For years, the conventional wisdom, at least among many pot users, has been that marijuana isn’t addictive. Unlike heroin, cocaine, and alcohol users, few people who smoke weed regularly develop a crippling dependence on the drug. Yet it’s not strictly true that marijuana addiction doesn’t exist.
First-time pot users have about a 9% chance of becoming dependent, according to a 1994 study, as reported in Scientific American. Compared to the 32% of first-time cigarette smokers who will become addicted to nicotine, the 23% of heroin users who will develop an addiction, or 15% of drinkers who will become alcoholics, the number of marijuana users who develop a serious dependence is pretty low. Still, low is not the same as zero. And there’s evidence an even greater number of users might have problems with the drug.
Roughly 3 out of 10 marijuana users show at least some signs of marijuana use disorder, according to a 2015 study published in JAMA Psychiatry. That’s significantly more than the commonly cited figure of 9% of users becoming dependent. What’s the source of the discrepancy? Part of it may have to do with the changes in the way doctors identify problematic marijuana use, The Stranger explained. In 2013, the fifth edition of the Diagnostic and Statistical Manual of Mental Disorders (DSM-5) lumped signs of marijuana dependence and marijuana abuse into one broad category. (This change happened with other addictive substances, including heroin and alcohol, as well, not just pot.) Now, doctors can classify someone as having a “cannabis use disorder” if they exhibit at least two of 11 specific symptoms in a 12-month period.
Part of the confusion surrounding marijuana addiction is also because it doesn’t come with the extreme physical symptoms of withdrawal associated with substances like heroin or alcohol. That can lead some to downplay the drug’s seriousness. You also aren’t going to overdose on marijuana like you might with heroin or cocaine. Nonetheless, marijuana use can cross the line into abuse and dependence in some situations.
Here are the 11 signs of marijuana dependence, according to the DSM-5 via Medscape.
- You smoke more often or for a longer time than you intended.
- You’ve tried to cut back on your marijuana use but have failed.
- You spend a lot of time using marijuana, thinking about how to get it, and recovering from using it.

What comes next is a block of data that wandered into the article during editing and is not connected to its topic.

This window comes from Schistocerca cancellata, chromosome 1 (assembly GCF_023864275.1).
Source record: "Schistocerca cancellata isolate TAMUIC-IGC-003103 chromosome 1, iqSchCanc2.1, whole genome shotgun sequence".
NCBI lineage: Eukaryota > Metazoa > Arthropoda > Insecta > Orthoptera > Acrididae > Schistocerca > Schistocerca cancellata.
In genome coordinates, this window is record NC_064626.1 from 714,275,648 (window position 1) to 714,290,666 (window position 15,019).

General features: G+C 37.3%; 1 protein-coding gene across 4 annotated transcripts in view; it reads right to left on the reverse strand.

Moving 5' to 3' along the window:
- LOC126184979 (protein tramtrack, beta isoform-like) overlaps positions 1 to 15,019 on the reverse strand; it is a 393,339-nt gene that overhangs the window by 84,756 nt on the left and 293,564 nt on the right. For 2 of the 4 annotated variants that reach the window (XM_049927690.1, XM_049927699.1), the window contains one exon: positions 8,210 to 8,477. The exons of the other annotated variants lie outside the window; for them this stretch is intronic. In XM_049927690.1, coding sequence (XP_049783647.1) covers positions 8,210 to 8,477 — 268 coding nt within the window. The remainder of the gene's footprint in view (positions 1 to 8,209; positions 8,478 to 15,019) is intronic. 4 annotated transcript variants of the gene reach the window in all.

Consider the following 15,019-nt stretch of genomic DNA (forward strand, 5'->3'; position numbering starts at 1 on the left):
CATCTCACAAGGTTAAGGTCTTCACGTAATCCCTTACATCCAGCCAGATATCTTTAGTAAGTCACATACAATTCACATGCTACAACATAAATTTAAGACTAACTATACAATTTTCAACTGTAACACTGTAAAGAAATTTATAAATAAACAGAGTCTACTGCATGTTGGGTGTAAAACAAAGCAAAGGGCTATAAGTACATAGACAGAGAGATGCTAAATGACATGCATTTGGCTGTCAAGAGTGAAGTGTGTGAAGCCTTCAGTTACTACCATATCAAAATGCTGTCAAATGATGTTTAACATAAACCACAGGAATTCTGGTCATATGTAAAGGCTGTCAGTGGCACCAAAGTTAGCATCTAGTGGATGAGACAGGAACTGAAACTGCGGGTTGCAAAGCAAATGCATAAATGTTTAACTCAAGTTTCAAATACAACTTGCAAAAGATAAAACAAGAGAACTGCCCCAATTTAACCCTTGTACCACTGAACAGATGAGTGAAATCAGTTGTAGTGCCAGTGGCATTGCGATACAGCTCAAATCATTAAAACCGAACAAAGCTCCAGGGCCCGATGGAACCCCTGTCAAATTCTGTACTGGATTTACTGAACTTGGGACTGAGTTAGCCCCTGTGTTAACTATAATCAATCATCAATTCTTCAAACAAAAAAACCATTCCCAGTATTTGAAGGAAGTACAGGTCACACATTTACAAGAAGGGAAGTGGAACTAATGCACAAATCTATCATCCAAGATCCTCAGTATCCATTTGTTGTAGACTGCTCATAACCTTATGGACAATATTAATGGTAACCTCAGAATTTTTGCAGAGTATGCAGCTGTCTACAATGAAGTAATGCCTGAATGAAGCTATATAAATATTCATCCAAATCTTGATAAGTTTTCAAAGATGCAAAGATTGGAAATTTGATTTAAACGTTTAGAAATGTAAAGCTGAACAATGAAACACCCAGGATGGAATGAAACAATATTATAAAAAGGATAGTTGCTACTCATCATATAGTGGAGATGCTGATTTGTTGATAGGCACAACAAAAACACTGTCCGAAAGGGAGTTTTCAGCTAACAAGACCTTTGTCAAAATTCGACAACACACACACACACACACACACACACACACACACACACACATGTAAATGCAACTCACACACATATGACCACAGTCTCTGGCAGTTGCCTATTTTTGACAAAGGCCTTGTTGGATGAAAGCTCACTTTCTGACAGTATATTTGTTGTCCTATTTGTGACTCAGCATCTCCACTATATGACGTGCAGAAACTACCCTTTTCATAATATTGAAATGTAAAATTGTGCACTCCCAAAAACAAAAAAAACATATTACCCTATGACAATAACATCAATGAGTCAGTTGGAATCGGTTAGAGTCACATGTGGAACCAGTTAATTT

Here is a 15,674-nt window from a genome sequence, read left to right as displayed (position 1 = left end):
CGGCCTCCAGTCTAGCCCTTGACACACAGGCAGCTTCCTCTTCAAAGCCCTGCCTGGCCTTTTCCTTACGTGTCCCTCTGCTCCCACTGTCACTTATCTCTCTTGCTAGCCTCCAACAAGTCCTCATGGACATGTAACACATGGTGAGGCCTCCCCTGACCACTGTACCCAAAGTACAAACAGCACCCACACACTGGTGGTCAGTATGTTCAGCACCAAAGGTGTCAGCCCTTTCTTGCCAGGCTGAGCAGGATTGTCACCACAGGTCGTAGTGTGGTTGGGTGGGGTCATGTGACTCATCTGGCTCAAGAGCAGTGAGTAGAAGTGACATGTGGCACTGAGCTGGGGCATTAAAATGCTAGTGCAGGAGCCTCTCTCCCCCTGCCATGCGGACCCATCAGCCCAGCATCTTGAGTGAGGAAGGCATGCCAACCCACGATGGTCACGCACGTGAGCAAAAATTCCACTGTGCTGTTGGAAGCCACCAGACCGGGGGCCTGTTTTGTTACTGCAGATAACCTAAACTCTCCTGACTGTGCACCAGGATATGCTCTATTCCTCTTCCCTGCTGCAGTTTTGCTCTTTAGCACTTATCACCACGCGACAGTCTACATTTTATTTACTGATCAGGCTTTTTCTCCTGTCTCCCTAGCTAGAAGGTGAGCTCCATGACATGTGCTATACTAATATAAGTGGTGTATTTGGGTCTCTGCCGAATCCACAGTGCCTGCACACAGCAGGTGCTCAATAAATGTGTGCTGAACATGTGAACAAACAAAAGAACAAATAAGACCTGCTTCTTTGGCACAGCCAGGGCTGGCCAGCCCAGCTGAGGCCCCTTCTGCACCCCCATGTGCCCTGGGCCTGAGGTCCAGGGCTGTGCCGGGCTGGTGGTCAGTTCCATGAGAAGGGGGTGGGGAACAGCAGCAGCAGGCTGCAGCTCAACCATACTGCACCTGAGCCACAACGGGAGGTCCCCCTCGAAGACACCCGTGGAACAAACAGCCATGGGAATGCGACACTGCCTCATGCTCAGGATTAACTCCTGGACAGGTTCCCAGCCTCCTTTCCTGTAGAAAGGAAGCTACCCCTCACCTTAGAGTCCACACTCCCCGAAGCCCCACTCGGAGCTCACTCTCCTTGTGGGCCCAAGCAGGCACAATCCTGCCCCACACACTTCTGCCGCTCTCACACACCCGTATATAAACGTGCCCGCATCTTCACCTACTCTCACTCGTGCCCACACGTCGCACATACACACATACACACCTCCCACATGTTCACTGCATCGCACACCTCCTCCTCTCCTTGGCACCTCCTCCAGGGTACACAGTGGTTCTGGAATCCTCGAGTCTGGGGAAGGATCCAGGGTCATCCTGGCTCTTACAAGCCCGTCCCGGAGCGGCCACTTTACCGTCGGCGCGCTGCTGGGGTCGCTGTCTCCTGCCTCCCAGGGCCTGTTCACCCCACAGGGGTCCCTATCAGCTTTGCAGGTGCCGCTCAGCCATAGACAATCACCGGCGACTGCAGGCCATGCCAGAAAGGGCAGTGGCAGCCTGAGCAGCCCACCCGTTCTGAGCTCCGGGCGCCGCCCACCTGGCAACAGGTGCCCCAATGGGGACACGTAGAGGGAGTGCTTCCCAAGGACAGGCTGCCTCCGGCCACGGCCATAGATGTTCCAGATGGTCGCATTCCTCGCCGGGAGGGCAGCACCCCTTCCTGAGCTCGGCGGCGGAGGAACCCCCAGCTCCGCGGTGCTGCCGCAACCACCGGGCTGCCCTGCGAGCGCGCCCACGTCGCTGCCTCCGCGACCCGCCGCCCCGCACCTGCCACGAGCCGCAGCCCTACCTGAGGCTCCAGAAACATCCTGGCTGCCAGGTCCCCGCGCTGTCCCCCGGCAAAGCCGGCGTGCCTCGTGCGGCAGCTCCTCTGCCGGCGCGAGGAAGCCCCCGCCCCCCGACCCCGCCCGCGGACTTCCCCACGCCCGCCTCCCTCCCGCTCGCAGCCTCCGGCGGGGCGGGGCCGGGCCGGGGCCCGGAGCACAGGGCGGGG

- You experience marijuana cravings.
- Your marijuana habit is making it difficult or impossible to fulfill your obligations at work, school, or home.
- You continue to use marijuana, even though it’s having a negative effect on your relationships.
- You’re losing friends or giving up on hobbies or other social activities because of your pot habit.
- You repeatedly use the drug in situations that are unsafe.
- You keep using marijuana even though you know it’s caused you physical or psychological problems in the past.
- You’ve developed a marijuana tolerance, where you need to use more of the drug to get high.
- You experience withdrawal symptoms and may continue using marijuana to avoid those symptoms.
Exhibiting two of the symptoms within a 12-month period is a sign you might have a mild problem with pot. Four or five symptoms indicated a moderate use problem, and six or more symptoms point to a severe issue with marijuana. Men are more likely to develop the disorder than women, and the condition is more common in people under the age of 45, according to the National Institutes of Health.
Some people who recognize themselves in the above list of symptoms might try to cut back on their marijuana use, but that can be difficult (after all, one of the signs you have a problem with pot is an inability to quit using it even when you want to). Statistics also suggest that it’s fairly unusual for marijuana users to seek out treatment on their own. Only 18% of people receiving treatment for a marijuana addiction are doing so of their own volition, while 52% are there because of an order from the courts or criminal justice system, data from the Department of Health and Human Services shows. In contrast, 58% of people in treatment for heroin addiction were self-referred.
Many marijuana users are able to use the drug without negative consequences. A minority may have symptoms of abuse or dependence. Though the idea of being addicted to weed is often treated as a joke, it’s a real issue for some people. Those who are worried about their marijuana use and having trouble quitting on their own might benefit from treatments like cognitive behavioral therapy or from joining a support group like Marijuana Anonymous.
“If you are getting in trouble because you are using or going after an illegal drug, the illegality, and the fact that you don’t stop, and the fact that you keep getting in trouble over it, says that you have a high degree of a substance use disorder, and that you need treatment,” Michael Kuhar, Ph.D., a professor of neuropharmacology at Emory University’s School of Medicine, told Healthline. “If you’re doing something that’s wreaking havoc in your life, you need help. Forget what we call it.”